Roy Bickerstaffe 1927-2014
These are some brief notes on the life of an interesting man.
Roy married Beryl (nee Daws) and had three sons, of whom I am the eldest.
He grew up in Macclesfield, Cheshire, where he won a scholarship to the local grammar school. He worked for most of his adult life as an acoustical physicist for LNER/British Rail in Derby, and gained degrees in both Physics and Maths whilst working there. The international aspects of his research work led him to learn German in order to better understand technical papers.
He combined an interest in science with a love of music, literature, poetry and history.
As children we grew up with both parents playing the piano and listening to classical music. When I became interested in the rock bands of my youth, I was surprised to find that dad was much entertained by the lyrics of the Rolling Stones and The Who (in particular), and only months before his death he was still to be heard singing Stones songs, such as Flight 505, Stupid Girl, You Can’t Always Get What You Want, Street Fighting Man, some of which he cannot have heard me play in 40 years.
Some of this material appealed to his sense of humour, and the catch line, ‘He put the plane down in the sea,’ (from Flight 505) may have had something to do with his own mistrust of aircraft or boats; whilst Street Fighting Man perhaps appealed to his left wing sympathies, though again tempered by amusement, for instance in the oft quoted: ‘Cos where I live the game to play is compromise sol-oo-shon.’ Indeed when I came to compile a CD of the Stones to play at the Celebration we held of his life, I struggled to fit numbers I knew he liked on to a 70 minute CD. The same applied – perhaps to a lesser extent – to The Who, where Won’t Get Fooled Again was often to be heard. He quite liked the wry twists of Bob Dylan too, but many other bands he showed no interest in, and Cream, Led Zeppelin, The Doors, Jefferson Airplane, Can were largely passed over in silence.
His own interests in music tended towards the baroque composers, with perhaps Bach being the favourite. He also had a liking for some of the more Celtic folk artists like Kirsty Moore. But his tastes extended to the Brecht/Weill 3 Penny Opera, La Mystere de Voix Bulgaire (which I bought for both parents), and much else besides.
I am not really qualified to say much on his interest in poetry except to say that it was lifelong, included many writers, and that I am named after Dylan Thomas who died not long before I was born.
Another passion we inherited as children was history. Holidays in Wales prompted a love of castles, and the reading of Greek myths, legends, and histories led eventually to my life-long interest in Roman history. We were also fed a diet of Icelandic sagas (particularly Njall’s Saga – my youngest brother is named after a hero from this), and fictional works, such as The Lord of the Rings, and the Alan Garner books about Alderley Edge – near where dad grew up. Reading was always the thing, and we did not have a television until after I left home for college.
As children we loved to fight as ancient warriors and constructed shields from oil drum lids. We also took the rubber suckers off arrows and used pencil sharpeners to provide a proper point. This was put a stop to after my flight-less arrows hit my brother in the cheek, and then the leg. We found ourselves becoming properly equipped, shooting at targets, and joining clubs. Both parents became heavily involved in running local archery clubs, then the National Field Archery Society, and also, in coaching. Field archery was always the preferred activity since this simulated hunting in a natural, generally wooded, environment – rather than shooting at targets in rows.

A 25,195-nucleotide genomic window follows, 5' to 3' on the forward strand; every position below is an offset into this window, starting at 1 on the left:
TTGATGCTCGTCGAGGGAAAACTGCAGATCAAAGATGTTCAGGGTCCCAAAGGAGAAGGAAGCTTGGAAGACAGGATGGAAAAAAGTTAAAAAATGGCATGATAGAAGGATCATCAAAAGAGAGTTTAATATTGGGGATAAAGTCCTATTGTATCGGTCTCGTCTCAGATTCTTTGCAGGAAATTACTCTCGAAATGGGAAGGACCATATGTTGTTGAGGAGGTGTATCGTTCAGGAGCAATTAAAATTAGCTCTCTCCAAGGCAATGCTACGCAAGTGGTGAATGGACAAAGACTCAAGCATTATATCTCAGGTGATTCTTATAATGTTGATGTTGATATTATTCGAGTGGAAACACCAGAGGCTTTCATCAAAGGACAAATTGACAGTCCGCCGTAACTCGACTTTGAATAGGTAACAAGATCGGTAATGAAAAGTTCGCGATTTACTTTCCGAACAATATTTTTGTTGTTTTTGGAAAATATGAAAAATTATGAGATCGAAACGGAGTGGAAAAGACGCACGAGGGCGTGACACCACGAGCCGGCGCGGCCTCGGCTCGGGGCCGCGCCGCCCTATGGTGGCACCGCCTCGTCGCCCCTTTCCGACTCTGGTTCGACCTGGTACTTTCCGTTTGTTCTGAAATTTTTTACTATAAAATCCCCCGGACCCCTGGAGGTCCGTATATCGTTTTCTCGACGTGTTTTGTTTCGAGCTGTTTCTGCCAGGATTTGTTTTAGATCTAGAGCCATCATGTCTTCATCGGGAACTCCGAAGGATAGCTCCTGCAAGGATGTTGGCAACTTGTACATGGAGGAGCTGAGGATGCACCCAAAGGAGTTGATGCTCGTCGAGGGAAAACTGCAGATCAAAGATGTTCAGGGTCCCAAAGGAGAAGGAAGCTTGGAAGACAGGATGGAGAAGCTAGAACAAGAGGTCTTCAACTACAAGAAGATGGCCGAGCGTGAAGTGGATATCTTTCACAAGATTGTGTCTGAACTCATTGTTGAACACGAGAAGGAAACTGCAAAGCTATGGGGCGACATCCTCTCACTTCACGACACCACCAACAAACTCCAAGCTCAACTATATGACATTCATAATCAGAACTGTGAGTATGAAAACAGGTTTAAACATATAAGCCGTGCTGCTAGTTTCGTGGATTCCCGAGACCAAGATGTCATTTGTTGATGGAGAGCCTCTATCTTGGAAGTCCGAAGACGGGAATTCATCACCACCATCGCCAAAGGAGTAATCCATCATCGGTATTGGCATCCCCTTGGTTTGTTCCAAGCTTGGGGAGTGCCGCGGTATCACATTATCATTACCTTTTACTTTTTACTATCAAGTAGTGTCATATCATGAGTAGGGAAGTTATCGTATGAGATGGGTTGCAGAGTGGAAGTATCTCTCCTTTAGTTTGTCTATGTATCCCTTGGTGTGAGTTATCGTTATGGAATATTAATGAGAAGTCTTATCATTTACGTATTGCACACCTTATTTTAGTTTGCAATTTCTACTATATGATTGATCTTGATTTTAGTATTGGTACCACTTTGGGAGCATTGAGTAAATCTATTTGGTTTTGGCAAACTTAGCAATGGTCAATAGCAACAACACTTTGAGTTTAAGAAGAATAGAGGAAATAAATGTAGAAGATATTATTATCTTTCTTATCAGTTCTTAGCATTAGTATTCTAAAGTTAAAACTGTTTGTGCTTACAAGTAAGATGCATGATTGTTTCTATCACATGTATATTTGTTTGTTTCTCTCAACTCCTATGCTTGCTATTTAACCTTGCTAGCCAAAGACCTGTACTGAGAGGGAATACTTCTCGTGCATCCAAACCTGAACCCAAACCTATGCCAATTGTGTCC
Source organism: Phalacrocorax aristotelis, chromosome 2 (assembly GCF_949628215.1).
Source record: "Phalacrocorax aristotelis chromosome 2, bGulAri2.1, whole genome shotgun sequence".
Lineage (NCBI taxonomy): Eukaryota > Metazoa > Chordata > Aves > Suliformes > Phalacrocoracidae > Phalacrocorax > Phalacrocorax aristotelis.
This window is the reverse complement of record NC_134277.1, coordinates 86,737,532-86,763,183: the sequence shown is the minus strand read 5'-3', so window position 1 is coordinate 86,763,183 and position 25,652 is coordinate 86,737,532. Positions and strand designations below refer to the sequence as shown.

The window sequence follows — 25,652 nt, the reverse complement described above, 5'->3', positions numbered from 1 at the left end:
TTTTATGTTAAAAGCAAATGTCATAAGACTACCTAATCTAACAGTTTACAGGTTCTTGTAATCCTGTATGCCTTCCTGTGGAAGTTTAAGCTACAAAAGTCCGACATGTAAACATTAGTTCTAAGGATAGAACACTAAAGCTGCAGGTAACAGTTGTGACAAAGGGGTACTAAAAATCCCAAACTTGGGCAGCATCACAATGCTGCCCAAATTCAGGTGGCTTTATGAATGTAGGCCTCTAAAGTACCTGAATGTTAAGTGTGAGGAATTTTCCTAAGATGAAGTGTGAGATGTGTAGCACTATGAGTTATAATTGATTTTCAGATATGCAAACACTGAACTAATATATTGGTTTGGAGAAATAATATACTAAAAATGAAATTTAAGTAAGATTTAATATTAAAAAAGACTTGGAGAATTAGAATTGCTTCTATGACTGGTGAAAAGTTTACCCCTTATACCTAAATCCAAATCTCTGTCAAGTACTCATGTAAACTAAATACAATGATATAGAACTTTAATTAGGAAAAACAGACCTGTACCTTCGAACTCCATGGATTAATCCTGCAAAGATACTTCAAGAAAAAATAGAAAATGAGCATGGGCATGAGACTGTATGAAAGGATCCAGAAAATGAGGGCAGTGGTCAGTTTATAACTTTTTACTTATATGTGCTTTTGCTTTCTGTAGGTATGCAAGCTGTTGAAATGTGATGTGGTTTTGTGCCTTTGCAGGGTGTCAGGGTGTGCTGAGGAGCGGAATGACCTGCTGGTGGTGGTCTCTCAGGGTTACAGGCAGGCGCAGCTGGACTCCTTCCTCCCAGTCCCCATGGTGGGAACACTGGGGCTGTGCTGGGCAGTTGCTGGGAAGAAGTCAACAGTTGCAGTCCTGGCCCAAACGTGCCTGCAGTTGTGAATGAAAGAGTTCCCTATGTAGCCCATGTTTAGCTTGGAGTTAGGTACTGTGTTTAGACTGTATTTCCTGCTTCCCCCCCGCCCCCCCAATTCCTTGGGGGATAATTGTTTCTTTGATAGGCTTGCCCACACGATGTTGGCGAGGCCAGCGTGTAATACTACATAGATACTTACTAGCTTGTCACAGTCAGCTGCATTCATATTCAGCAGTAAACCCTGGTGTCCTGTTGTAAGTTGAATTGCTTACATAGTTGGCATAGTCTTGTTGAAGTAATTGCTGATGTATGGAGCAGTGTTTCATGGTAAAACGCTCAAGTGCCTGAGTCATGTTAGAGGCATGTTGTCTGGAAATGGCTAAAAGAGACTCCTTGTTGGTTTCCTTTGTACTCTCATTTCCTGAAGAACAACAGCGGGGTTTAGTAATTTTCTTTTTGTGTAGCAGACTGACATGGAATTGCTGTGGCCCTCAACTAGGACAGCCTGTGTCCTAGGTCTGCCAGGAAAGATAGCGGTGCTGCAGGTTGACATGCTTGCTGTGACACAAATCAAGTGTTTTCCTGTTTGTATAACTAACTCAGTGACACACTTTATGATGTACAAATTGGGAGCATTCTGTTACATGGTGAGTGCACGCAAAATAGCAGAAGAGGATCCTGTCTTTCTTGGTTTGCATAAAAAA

Our dad did, however, have a strong sense of humour, and found it hard to chastise us when we decided to ‘martyr’ a rather decent and pious kid from round the corner, by tying him to the line post and surrounding him (at a little distance) with burning newspaper. We could tell he was trying not to laugh when he found it necessary to stress how dangerous it was…
He also became heavily involved in the study of Saxon/Old English literature from when he joined The English Companions in the 1990s, and liked to translate the original texts for himself. This was also combined with a great interest in Place-names studies.
Other areas of abiding interest were those of polar exploration – with the tales of Gino Watkins, Amundsen, Shackelton, and Mawson still with me today. I was thrilled when I was able to pick up a book, With Stephanson in the Arctic, as a present for my dad because I knew he was interested in Stephanson’s claim to be able to ‘live off the land’ and survive in the arctic, and he did indeed enjoy this book very much, telling me about it in detail!
His own explorations were directed mostly to Scotland where he enjoyed rock climbing and also walking in the Cairngorms. These activities were also continued in the Peak District and Lake District. Travel in Scotland as a family took us round the north coast and subsequently on memorable trips to Shetland and Orkney – where we thoroughly explored the prehistoric and Norse monuments.
He later continued his appreciation of things Scottish through membership of the Malt Whiskey Society, and support of the John Muir Trust, which maintains bothies in the cairngorms.
People who knew my dad knew that he liked to talk! He was hard to get off the phone. When I used to ring up about coming over for lunch, it was generally a good half hour before I could get a transfer over to mother to find out if it was OK. Lunch itself usually featured a blazing row between me and dad over some point of historical or scientific interest, with no quarter asked or given. Afterwards there was no rancour and it was all forgotten. He would then button-hole me as I left and try to press on me, a book that I must read…often one that I had bought him some time before, which he had only recently got round to reading. One of these, I recall, was about the American who had been acclaimed as Alexander the Great by remote peoples in the Himalayas, and provided the inspiration for Kipling’s, The Man Who Would Be King. This touched upon another of his interests: The Great Game.